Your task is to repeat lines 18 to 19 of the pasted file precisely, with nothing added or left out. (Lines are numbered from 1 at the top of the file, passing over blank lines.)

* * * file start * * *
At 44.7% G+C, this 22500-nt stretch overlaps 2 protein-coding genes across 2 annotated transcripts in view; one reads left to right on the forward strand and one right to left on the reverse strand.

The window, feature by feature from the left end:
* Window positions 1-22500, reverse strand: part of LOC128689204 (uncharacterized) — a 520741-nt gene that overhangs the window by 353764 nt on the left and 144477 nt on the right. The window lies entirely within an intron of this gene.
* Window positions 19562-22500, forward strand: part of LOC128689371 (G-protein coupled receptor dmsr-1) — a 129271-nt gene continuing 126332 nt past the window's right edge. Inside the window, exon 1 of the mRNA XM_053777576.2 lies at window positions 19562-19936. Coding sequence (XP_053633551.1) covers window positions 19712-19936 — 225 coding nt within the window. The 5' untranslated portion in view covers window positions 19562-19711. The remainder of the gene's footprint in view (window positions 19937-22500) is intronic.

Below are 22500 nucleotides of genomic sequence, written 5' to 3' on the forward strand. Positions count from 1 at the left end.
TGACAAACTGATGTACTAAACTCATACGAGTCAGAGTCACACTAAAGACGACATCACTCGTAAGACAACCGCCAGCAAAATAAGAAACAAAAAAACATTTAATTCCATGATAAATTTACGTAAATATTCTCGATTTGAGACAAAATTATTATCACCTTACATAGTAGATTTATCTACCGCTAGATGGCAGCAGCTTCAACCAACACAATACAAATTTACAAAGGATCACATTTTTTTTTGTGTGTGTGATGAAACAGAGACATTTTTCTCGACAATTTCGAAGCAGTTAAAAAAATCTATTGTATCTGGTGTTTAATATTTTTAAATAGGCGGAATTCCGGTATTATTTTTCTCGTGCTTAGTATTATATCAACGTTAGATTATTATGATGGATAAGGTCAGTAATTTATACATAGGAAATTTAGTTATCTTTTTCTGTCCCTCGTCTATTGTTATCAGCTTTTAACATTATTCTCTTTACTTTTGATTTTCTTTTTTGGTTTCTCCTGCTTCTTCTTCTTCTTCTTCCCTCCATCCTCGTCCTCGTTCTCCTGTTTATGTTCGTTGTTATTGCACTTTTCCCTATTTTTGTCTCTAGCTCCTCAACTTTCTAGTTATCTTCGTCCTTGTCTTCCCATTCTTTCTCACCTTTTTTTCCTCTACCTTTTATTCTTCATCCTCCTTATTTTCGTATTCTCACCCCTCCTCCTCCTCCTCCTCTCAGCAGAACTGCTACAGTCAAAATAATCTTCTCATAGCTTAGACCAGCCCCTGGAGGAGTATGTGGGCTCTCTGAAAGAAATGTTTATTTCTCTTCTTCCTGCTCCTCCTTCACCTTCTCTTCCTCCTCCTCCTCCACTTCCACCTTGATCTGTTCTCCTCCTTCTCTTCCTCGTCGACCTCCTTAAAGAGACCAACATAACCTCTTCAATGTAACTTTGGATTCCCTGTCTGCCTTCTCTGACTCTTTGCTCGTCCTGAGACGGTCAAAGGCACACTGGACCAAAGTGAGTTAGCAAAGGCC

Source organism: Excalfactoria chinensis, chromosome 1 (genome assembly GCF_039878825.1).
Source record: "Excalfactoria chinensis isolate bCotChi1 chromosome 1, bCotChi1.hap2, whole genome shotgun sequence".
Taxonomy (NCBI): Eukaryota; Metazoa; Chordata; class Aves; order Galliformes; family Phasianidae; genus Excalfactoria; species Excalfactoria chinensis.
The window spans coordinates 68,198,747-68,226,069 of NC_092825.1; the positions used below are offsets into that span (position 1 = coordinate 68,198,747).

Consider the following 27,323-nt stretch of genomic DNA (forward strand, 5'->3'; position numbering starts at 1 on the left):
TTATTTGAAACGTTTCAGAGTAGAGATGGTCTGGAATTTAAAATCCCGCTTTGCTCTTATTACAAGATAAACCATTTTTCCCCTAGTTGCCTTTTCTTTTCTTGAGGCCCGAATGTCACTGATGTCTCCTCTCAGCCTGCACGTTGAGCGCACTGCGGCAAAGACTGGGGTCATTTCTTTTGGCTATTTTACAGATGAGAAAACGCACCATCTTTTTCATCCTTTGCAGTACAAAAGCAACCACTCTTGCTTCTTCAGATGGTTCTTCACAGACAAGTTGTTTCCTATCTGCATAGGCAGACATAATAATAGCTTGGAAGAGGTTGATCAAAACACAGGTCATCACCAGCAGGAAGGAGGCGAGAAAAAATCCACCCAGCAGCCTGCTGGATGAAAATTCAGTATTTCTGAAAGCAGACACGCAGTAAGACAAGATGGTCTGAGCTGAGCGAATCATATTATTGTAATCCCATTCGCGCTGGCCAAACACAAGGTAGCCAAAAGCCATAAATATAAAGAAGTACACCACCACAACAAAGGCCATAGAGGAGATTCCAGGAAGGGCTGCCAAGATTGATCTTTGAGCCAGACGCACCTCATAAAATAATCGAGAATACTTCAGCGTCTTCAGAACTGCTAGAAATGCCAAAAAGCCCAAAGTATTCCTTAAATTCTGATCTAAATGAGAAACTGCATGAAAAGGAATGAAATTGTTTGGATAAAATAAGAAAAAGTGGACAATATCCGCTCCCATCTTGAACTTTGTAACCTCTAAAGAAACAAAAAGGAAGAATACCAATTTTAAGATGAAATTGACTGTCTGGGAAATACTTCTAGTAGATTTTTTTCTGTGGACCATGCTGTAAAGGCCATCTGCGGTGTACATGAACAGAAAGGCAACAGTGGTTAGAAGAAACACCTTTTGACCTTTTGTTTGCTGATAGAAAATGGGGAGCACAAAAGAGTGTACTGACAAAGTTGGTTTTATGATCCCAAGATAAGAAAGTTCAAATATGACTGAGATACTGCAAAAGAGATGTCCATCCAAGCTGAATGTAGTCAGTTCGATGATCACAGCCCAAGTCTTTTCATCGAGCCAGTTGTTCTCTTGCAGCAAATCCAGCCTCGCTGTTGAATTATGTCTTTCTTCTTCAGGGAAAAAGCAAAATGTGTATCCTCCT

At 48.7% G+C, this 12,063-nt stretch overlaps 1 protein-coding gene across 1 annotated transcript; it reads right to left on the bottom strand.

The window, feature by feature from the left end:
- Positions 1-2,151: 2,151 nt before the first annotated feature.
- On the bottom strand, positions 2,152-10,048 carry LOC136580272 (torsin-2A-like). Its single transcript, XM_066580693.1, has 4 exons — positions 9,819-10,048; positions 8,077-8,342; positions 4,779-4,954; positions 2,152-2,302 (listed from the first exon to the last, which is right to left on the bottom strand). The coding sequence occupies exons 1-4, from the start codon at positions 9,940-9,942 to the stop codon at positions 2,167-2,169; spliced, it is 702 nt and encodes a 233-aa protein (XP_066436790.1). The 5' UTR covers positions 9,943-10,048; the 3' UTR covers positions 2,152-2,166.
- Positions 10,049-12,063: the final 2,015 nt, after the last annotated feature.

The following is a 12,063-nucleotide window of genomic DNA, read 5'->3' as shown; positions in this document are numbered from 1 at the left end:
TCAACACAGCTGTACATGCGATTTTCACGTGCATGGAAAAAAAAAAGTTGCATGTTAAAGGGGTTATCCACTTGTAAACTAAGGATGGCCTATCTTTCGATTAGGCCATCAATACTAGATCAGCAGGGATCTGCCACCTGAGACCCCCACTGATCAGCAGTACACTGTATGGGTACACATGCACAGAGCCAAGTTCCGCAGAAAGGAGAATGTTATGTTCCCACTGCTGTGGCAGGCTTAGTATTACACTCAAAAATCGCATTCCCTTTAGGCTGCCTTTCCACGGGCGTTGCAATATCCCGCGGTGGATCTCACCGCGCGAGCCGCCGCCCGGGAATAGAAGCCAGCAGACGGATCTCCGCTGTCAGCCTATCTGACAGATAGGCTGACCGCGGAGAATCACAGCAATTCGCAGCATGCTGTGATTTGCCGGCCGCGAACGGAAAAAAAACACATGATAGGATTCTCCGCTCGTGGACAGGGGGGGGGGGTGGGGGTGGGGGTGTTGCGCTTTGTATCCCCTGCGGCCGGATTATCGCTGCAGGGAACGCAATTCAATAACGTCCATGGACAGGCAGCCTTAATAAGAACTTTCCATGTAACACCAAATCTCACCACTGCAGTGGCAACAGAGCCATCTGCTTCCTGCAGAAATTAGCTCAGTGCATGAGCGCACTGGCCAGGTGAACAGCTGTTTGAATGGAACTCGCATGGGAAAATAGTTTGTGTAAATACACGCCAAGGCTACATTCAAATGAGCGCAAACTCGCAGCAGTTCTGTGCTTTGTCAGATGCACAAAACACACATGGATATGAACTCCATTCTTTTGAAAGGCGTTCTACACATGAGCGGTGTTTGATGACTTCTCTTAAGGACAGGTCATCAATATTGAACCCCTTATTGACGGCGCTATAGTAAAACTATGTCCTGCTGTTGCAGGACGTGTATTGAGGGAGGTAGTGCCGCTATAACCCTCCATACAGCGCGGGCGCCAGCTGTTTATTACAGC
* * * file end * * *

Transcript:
The following is a 12,063-nucleotide window of genomic DNA, read 5'->3' as shown; positions in this document are numbered from 1 at the left end:
TCAACACAGCTGTACATGCGATTTTCACGTGCATGGAAAAAAAAAAGTTGCATGTTAAAGGGGTTATCCACTTGTAAACTAAGGATGGCCTATCTTTCGATTAGGCCATCAATACTAGATCAGCAGGGATCTGCCACCTGAGACCCCCACTGATCAGCAGTACACTGTATGGGTACACATGCACAGAGCCAAGTTCCGCAGAAAGGAGAATGTTATGTTCCCACTGCTGTGGCAGGCTTAGTATTACACTCAAAAATCGCATTCCCTTTAGGCTGCCTTTCCACGGGCGTTGCAATATCCCGCGGTGGATCTCACCGCGCGAGCCGCCGCCCGGGAATAGAAGCCAGCAGACGGATCTCCGCTGTCAGCCTATCTGACAGATAGGCTGACCGCGGAGAATCACAGCAATTCGCAGCATGCTGTGATTTGCCGGCCGCGAACGGAAAAAAAACACATGATAGGATTCTCCGCTCGTGGACAGGGGGGGGGGGTGGGGGTGGGGGTGTTGCGCTTTGTATCCCCTGCGGCCGGATTATCGCTGCAGGGAACGCAATTCAATAACGTCCATGGACAGGCAGCCTTAATAAGAACTTTCCATGTAACACCAAATCTCACCACTGCAGTGGCAACAGAGCCATCTGCTTCCTGCAGAAATTAGCTCAGTGCATGAGCGCACTGGCCAGGTGAACAGCTGTTTGAATGGAACTCGCATGGGAAAATAGTTTGTGTAAATACACGCCAAGGCTACATTCAAATGAGCGCAAACTCGCAGCAGTTCTGTGCTTTGTCAGATGCACAAAACACACATGGATATGAACTCCATTCTTTTGAAAGGCGTTCTACACATGAGCGGTGTTTGATGACTTCTCTTAAGGACAGGTCATCAATATTGAACCCCTTATTGACGGCGCTATAGTAAAACTATGTCCTGCTGTTGCAGGACGTGTATTGAGGGAGGTAGTGCCGCTATAACCCTCCATACAGCGCGGGCGCCAGCTGTTTATTACAGC